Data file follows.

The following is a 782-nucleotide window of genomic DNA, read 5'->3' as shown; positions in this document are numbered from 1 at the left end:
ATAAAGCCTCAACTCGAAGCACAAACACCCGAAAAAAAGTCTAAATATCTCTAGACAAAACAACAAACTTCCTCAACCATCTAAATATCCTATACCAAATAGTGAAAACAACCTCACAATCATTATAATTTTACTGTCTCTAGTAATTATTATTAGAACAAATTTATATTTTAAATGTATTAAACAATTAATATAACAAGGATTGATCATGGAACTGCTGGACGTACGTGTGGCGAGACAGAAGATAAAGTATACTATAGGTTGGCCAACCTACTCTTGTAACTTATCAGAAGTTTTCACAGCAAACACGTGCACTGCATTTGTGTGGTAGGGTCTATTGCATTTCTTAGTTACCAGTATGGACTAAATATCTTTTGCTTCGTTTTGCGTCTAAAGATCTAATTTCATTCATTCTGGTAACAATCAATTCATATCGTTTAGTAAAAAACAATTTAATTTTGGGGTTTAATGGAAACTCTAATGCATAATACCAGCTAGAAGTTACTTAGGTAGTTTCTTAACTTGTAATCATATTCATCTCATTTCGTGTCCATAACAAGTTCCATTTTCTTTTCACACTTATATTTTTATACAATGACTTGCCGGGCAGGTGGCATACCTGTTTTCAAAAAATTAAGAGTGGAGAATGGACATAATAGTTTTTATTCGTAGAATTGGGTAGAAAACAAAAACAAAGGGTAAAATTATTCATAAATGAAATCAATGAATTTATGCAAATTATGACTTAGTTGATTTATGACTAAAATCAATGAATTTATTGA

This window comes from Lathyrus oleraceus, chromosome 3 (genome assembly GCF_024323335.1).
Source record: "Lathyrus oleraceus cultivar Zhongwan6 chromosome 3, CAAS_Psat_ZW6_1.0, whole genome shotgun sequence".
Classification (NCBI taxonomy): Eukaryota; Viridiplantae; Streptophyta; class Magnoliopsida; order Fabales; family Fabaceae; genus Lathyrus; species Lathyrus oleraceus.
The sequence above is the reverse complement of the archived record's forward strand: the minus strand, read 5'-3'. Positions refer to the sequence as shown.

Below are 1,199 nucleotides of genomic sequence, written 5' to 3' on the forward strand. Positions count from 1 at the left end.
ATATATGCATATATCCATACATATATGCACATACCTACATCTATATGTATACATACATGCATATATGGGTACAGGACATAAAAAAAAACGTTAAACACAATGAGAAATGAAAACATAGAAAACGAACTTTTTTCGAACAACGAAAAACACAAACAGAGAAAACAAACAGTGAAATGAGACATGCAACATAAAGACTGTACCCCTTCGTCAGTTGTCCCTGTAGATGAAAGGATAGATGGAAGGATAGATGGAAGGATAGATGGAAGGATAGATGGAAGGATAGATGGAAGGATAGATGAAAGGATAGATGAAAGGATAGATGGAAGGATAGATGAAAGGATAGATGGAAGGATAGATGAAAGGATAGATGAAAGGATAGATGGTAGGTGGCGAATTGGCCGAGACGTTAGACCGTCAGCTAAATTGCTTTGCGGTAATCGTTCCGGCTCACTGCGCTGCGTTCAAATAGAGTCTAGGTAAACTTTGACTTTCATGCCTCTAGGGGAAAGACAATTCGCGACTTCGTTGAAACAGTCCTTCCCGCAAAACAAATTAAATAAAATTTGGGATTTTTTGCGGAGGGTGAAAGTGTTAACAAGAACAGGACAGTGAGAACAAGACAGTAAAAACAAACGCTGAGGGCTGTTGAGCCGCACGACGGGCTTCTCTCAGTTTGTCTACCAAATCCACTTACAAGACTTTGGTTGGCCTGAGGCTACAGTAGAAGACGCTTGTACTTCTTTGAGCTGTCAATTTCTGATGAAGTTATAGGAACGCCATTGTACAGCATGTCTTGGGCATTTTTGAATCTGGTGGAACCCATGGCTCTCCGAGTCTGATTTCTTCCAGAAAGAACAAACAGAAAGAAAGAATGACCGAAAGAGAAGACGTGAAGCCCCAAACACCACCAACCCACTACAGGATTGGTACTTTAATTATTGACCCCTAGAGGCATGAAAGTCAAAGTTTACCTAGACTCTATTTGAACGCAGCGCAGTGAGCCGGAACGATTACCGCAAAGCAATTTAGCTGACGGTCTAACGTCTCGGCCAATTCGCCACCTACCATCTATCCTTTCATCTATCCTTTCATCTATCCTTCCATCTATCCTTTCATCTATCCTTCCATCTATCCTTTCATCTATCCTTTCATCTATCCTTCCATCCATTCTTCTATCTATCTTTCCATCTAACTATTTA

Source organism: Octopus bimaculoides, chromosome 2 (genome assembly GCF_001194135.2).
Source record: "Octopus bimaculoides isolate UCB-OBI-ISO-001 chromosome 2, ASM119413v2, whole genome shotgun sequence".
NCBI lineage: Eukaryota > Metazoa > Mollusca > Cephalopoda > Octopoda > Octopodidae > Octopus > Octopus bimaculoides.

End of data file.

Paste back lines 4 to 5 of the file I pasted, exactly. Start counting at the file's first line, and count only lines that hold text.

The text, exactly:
Source record: "Lathyrus oleraceus cultivar Zhongwan6 chromosome 3, CAAS_Psat_ZW6_1.0, whole genome shotgun sequence".
Classification (NCBI taxonomy): Eukaryota; Viridiplantae; Streptophyta; class Magnoliopsida; order Fabales; family Fabaceae; genus Lathyrus; species Lathyrus oleraceus.